BoK walks MERS tightrope

SeongJoon Cho | Bloomberg | Getty Images

The Bank of Korea (BoK) faces a delicate balancing act as it wards off damage from the MERS outbreak, with economists divided on whether more monetary stimulus will be needed to prop up South Korea's economy.

Worries that the growing number of Middle East Respiratory Syndrome (MERS) cases would hit growth prompted the central bank to cut its benchmark rate by 25 basis points to a record low of 1.5 percent at its policy review on Thursday, sending stocks modestly higher and pushing the Korean won lower against the greenback.

"We decided to cut rates today in a preemptive move to contain the economic fallout from MERS," BoK Governor Lee Ju-yeol said at a news conference.

Asia's fourth largest economy reported 14 new cases of MERS on Thursday, bringing the total number of infections to 122 - the highest rate outside Saudi Arabia. Nine people have died so far, and the majority of cases are confined to Seoul where patients have contracted the illness in hospitals.

Read MoreMERS: What you need to know

"Tepid consumer confidence might have taken another dent given the recent spread of the MERS virus, and so the rate cut serves as a pre-emptive move to cushion confidence," Mizuho Bank said in a note Thursday.

Indeed, the central bank warned that consumption appeared to have fallen following the outbreak, just a week after data showed May confidence hitting a seven-month peak.

A rate cut should also see the Korean won weaken further and that should provide some relief to exporters, noted James P. Rooney, chairman of Advanced Capital Partners. Exports, which make up almost half of the economy, dropped to a near six-year low in May, following the currency's 9 percent appreciation against the greenback during the past year.

"Even before the MERS case, we were expecting a rate cut to defend the currency," said Michael Na, Korea strategist at Nomura. Compared to Japan, South Korea's biggest export rival, the won has also strengthened 9 percent during the past twelve months.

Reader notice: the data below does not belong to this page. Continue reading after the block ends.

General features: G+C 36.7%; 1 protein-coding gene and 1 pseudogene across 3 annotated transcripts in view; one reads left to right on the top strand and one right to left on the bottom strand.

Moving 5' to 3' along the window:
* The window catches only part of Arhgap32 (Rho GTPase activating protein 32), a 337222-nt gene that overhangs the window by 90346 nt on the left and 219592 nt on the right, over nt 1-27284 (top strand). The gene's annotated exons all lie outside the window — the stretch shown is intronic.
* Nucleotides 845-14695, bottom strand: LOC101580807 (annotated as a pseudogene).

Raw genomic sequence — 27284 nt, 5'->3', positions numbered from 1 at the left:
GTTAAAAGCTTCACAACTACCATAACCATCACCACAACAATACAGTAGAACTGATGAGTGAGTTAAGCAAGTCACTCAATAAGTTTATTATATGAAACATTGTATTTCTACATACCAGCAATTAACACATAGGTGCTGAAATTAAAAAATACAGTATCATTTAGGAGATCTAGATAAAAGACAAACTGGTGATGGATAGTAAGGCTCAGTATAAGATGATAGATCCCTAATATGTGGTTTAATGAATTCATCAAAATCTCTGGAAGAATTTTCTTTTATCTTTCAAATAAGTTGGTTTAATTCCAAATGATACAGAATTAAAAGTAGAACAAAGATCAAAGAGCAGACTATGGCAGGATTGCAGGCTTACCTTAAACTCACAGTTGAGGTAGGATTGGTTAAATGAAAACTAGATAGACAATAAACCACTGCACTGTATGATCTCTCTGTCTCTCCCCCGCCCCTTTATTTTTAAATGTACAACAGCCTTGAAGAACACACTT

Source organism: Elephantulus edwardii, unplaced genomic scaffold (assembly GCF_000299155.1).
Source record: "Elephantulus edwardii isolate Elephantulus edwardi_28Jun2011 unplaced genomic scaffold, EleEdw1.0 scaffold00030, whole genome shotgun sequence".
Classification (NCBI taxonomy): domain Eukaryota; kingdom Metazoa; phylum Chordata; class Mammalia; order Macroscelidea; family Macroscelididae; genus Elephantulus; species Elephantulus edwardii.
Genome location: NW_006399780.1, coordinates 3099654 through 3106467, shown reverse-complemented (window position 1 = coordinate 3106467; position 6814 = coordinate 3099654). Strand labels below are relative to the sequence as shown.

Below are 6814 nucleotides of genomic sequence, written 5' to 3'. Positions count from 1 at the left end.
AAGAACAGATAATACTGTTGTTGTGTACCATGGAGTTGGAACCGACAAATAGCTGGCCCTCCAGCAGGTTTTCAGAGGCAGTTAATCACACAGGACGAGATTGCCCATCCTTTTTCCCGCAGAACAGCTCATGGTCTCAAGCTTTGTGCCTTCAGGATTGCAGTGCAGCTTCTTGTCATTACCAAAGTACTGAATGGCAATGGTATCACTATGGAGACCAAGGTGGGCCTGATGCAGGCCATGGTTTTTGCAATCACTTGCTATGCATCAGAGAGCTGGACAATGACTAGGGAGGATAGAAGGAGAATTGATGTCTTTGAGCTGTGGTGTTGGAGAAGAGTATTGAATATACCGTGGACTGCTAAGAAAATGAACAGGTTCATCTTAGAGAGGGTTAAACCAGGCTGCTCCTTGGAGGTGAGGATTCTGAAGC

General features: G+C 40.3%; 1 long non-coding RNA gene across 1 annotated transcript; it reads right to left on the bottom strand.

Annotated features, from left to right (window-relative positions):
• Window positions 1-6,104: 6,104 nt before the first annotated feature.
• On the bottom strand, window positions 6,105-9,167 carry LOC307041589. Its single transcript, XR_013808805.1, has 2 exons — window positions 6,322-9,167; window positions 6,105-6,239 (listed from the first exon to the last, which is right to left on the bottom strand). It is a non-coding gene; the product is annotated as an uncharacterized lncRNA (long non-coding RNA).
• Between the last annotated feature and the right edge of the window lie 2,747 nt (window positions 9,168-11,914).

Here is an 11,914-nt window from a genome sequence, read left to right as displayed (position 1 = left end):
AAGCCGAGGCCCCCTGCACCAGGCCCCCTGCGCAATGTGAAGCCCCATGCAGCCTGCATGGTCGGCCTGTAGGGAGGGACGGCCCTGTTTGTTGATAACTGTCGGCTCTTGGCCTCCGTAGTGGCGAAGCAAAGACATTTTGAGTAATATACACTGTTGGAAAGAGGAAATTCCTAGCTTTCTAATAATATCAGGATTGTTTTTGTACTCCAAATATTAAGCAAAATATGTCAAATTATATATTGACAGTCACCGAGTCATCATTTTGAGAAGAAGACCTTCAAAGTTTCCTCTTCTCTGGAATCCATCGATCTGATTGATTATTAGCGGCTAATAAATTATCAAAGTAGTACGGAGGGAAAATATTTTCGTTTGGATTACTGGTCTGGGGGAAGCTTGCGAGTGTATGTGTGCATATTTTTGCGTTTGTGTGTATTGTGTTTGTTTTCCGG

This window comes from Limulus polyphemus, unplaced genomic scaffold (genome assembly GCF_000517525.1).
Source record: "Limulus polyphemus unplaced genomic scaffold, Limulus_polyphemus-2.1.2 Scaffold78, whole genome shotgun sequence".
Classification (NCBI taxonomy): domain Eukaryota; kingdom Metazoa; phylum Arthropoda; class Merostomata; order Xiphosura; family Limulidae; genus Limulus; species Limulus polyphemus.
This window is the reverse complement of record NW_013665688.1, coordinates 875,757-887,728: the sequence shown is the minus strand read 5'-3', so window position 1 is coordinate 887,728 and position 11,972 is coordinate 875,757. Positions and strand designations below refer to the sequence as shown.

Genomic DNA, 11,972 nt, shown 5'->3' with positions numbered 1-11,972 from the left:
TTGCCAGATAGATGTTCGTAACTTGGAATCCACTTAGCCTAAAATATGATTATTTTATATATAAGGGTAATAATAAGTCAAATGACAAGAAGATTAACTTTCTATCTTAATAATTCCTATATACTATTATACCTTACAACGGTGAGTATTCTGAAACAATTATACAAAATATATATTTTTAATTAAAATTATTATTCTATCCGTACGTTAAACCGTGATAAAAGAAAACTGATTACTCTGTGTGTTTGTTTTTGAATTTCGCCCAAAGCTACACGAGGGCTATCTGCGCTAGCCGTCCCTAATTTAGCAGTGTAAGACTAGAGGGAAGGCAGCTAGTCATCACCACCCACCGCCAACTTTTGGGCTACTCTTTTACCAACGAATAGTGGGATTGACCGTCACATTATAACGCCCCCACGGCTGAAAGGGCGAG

A weaker currency could also help mitigate the tourism fallout, Rooney added. Tourism makes up a significant chunk of Korea's service sector, and it's expected to suffer the most as a result of the MERS scare.

The rapid spread of the illness has sparked public alarm in the country, with schools closed, public events called off, and thousands of visitors cancelling travel plans. Neighboring Asian countries have taken precautionary measures, such as screening travelers arriving from Seoul.

These factors prompted BOK's rate cut
These factors prompted BOK's rate cut   

China is the only other Asian nation with a reported MERS case while Hong Kong authorities are currently testing two patients for infection after they recently traveled to South Korea.

"Korea has just become a major tourist destination for Asia, and that's helpful to its economy but MERS is clearly is a setback because now people are nervous about travelling, even local tourism has fallen off dramatically," said Rooney.

MERS is caused by a coronavirus that likely originated in animals, having been detected in camels in several countries, according to the Center for Disease Control and Prevention (CDC). The first reports of humans having contracted the MERS-CoV virus emerged in 2012 in Saudi Arabia.

Overall, analysts are confident South Korea can contain the outbreak.

"Most Asian countries have maintained controls since the 2003 SARS outbreak so while we do need to monitor this closely, the risks are short-term," David Gaud, Asia ex-Japan equity fund manager at Edmond de Rothschild, told CNBC. "We definitely won't be talking about this in September."

Further cuts ahead?

It's unclear, though, whether additional monetary stimulus is likely in the months ahead as policymakers attempt a delicate balancing act between expanding household debt and bolstering growth.

"We think it will take a severe deterioration in the growth outlook to convince the central bank to cut rates further given that it is still worried that the acceleration in household debt growth could pose a threat to financial stability," said Krystal Tan, Capital Economics' Asia economist.

Lower interest rates makes it easier for consumers to borrow money, and that tends to ramp up debt levels. South Korea faces one of the worst household debt levels among developed nations, with the debt-to-income ratio at 160 percent at the end of 2014.

But disinflationary pressures and the evolving MERS scare also allows the BoK to ease further if necessary, Mizuho Bank pointed out. Consumer price inflation ticked up 0.5 percent on year in May, well below the central bank's 2.5 to 3.5 percent target range.

Nomura's Na agreed: "We need more aggressive policy measures from BoK, otherwise we will likely see exports continuing to fall. Even without MERS, we were expecting 2.5 percent growth this year, lower than the government's 3.1 percent target. I wouldn't be surprised if the BOK delivers another rate cut."